I would like to start off by saying this. I am open and vocal about my experience for one reason alone. It is not to look good, or to brag, or to put myself in a spotlight. The reason I do it is so others that were once in my shoes can know and understand that there is nothing in this world that cannot be overcome, especially being ‘fat’.
I was always the fat kid. I was fat all growing up, fat in Jr. High, fat in HS, fat in college. That is who I was. And you know what else? I made it look good. I owned it. I used it as a crutch. I was your cliché fat kid who beat everyone to the punch by making jokes or cutting myself down. You know, the whole mentality that if I make fun of myself first, no one else can.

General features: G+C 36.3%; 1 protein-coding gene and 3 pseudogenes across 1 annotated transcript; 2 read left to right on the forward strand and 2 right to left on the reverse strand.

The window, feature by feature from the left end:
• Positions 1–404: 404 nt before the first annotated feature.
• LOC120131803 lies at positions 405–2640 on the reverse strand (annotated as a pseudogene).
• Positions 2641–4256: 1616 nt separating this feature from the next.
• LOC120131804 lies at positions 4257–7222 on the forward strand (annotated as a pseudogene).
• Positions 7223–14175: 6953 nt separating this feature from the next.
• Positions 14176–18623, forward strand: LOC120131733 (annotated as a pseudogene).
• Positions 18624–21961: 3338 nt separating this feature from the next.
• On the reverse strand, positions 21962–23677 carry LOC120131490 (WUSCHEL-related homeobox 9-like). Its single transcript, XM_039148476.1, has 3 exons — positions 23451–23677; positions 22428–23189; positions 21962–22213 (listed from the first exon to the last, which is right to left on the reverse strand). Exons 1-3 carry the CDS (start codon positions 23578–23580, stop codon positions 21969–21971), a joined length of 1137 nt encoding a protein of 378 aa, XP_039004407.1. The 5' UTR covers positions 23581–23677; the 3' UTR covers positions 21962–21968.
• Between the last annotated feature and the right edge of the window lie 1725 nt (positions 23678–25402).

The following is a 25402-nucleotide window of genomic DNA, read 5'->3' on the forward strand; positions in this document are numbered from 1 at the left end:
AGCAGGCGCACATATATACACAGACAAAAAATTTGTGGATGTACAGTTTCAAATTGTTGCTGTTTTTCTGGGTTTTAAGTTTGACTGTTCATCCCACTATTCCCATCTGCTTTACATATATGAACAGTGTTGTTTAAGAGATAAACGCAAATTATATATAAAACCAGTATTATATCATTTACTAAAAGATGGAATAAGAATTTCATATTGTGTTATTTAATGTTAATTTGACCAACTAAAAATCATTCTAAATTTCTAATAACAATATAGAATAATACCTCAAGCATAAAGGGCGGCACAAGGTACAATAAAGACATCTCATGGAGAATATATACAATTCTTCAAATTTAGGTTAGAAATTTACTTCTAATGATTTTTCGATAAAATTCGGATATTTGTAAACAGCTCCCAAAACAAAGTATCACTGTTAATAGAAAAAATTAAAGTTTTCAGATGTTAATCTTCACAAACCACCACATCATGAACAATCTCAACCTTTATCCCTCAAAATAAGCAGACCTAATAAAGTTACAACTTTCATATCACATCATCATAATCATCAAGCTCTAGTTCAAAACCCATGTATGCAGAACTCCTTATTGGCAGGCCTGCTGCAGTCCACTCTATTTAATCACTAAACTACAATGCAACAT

My whole life, I knew that I could do better. I could look, feel, and just be better. But it was never important enough. Being lazy always won. I still got girls, still had plenty of friends, still was blessed with a great life–but I was completely selling myself short.
I weighed about 280 pounds. I had a waist size of 42-44 inches. My body fat was through the roof… nearly half my body was fat. I had thought about and wanted to lose the weight hundreds of times before actually doing it. I wanted the easy way out. I didn’t want to fight for it. But that’s the thing–you have to fight for it. You must develop a passion for change and betterment.